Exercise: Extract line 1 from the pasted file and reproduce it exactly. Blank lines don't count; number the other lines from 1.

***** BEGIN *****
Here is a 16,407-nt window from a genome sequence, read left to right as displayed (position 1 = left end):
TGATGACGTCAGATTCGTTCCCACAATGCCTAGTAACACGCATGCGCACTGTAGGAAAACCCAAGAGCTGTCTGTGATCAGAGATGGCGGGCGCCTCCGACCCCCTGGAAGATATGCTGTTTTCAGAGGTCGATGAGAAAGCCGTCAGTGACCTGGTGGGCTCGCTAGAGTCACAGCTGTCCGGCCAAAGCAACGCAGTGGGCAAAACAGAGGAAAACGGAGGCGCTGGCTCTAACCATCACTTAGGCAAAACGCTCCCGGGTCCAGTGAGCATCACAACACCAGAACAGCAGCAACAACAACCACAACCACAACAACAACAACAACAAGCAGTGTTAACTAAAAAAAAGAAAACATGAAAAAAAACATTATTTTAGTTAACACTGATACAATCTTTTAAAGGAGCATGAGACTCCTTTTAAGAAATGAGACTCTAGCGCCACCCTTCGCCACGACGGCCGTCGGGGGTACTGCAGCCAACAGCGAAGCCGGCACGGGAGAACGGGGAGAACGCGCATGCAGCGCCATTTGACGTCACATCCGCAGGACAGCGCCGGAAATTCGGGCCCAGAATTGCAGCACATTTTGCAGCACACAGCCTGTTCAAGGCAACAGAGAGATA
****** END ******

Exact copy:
Here is a 16,407-nt window from a genome sequence, read left to right as displayed (position 1 = left end):